Why Atlanta Is The Perfect Place For Colin Kaepernick’s Workout

ATLANTA – It’s always about location.

On Saturday, Colin Kaepernick will work out for the league that has blackballed him for the last three years, in the one city that has constantly been in the background throughout all of this.


On Tuesday, it was announced that a private workout would be held for Kaepernick on Saturday at the Atlanta Falcons’ facility. The session is scheduled to include interviews and on-field work, as every team has been invited to attend.

I’m just getting word from my representatives that the NFL league office reached out to them about a workout in Atlanta on Saturday. I’ve been in shape and ready for this for 3 years, can’t wait to see the head coaches and GMs on Saturday, tweeted Kaepernick.


Relationship Between Kap And “The A”

Some of you are wondering why Atlanta plays such an important role in this, given that Kaepernick has never suited up for the Falcons. But I’m here to remind you all how “The A” has been the host city to some of the most controversial decisions and moments pertaining to Kaepernick over the past few years.

During the Spring of 2018, the NFL had their owners meeting in Atlanta, and it was one that many will never forget. David Tepper was announced as the new owner of the Carolina Panthers during those meetings, but he would wind up being a footnote due to a decision that would soon be made public.

Approximately 24 hours later, Roger Goodell announced the league’s anthem policy, which was a direct response to Kaepernick’s silent protest that was started in 2016. According to the policy, players would have the option of staying in the locker room for the anthem, or teams would be fined if their players choose to take a knee or raise fists in a peaceful protest against police brutality and racism.

All hell broke loose and within weeks the policy was no more.

During the Winter of 2019, the NFL held the Super Bowl in Atlanta, and with that came Goodell’s annual “State of the League Address” followed by a press conference.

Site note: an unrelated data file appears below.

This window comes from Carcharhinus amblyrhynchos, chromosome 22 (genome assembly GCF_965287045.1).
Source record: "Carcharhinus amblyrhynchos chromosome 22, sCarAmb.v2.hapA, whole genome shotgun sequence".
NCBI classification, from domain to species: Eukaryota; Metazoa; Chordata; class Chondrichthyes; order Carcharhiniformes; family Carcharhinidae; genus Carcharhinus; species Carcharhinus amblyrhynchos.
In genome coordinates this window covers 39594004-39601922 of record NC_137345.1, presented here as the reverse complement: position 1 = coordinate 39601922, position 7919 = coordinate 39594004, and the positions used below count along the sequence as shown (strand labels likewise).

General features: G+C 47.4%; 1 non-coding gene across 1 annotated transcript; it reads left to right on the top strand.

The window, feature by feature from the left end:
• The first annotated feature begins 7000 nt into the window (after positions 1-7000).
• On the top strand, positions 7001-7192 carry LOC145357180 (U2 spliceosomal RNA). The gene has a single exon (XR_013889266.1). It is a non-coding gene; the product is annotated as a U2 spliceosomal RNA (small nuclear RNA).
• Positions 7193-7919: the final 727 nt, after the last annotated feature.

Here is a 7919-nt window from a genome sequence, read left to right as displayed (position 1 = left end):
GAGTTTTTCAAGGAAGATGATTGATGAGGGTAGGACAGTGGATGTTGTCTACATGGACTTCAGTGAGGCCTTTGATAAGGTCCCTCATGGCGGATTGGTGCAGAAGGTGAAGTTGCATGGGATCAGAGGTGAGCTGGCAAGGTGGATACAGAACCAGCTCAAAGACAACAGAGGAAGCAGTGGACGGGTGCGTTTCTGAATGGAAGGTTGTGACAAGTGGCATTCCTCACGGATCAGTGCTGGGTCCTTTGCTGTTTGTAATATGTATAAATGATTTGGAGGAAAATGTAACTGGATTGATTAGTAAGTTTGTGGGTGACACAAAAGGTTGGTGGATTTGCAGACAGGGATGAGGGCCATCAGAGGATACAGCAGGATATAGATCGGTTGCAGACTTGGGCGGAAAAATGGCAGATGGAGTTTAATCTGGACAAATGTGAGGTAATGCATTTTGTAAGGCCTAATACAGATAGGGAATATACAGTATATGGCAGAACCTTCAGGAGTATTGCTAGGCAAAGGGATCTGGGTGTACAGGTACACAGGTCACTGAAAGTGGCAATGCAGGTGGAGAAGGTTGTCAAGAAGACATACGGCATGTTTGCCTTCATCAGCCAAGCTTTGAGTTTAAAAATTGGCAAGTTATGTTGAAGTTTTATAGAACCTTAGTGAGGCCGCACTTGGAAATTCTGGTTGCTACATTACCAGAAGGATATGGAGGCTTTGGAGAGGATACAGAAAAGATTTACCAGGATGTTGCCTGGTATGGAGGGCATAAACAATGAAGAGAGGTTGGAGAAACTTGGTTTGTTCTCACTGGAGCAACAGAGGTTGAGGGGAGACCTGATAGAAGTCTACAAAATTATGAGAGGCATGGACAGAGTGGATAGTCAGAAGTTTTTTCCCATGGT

With Kaepernick still out the league and music artists openly boycotting the Super Bowl’s halftime show because of it, the commissioner of the NFL actually had the audacity to begin his address by focusing on how the Super Bowl was taking place in a city of “milestones and progress” like Atlanta, “a pillar of the Civil Rights Movement,” and how he was “proud to devote much of this league to honoring that legacy.”

It was a slap in the face to the city, the home of Dr. Martin Luther King Jr.

“We have close to 200 million fans. We know that there are segments that are going to have different reactions about things that are going on in our league. But ultimately, I think people respect and admire the things we do,” Goodell said when asked if he could acknowledge that there is a segment of people and artists that are refusing to be associated with the league.

And when Goodell was asked if he was OK with how history was going to remember the Kaepernick era, he served us another hollow answer.

“I’ve said it many times privately and publicly, our clubs are the ones that make decisions about players that they want to have on their rosters,” he explained.

“I think if a team decides that if Colin Kaepernick or any other player can help that team win, that’s what they’ll do.”

Black Quarterback Coaching Summit

In June of 2019, the NFL and the Black College Football Hall of Fame held their inaugural quarterback coaching summit in Atlanta. The two-day summit was created to get more minority coaches noticed, as last season proved that NFL teams are looking to hire offensive coordinators and quarterback coaches to lead their franchises.

However, the one quarterback, who happens to be black, that was on everybody’s mind was not there.

Kaepernick was nowhere to be found, and it is unclear if he was even notified about it, as the focus was on general managers, former NFL coaches, and current college coaches and coordinators.

And on a lighter note, back in March, Atlanta became the last place in which anybody has seen Kaepernick actually play football. He showed up to Quavo’s “Huncho Day” charity flag football game and threw a touchdown to New York Giants running back Saquon Barkley.

From executive decisions made by owners to failed press conferences by the commissioner to showing fans he can still throw a football, Atlanta has been the backdrop for Kaepernick and everything that has surrounded him lately.

Some are looking at Saturday as a real opportunity for him, as a way to dispel any myths about his commitment to his craft, while also proving some of his harshest critics wrong.

Others think it all could be a public relations stunt by the league. I’m closer to agreeing with that crowd, especially since media members aren’t allowed to attend, making it so that the only way we will ever know how Kaepernick performed is if the workout footage leaks.

Because there will never be a day in which I will take the NFL or a team representative’s word at face value when it comes to anything that has to do with Colin Kaepernick.

But no matter what happens on Saturday or the final outcome, I just find it interesting that the NFL picked Atlanta of all places, the one city that has repeatedly been the home of the league’s ineptitude and carelessness concerning this entire saga.

And what’s most telling, is that the league probably has no idea that all of this has occurred over the years in the same city.

Which, in the end, is par for the course for them.

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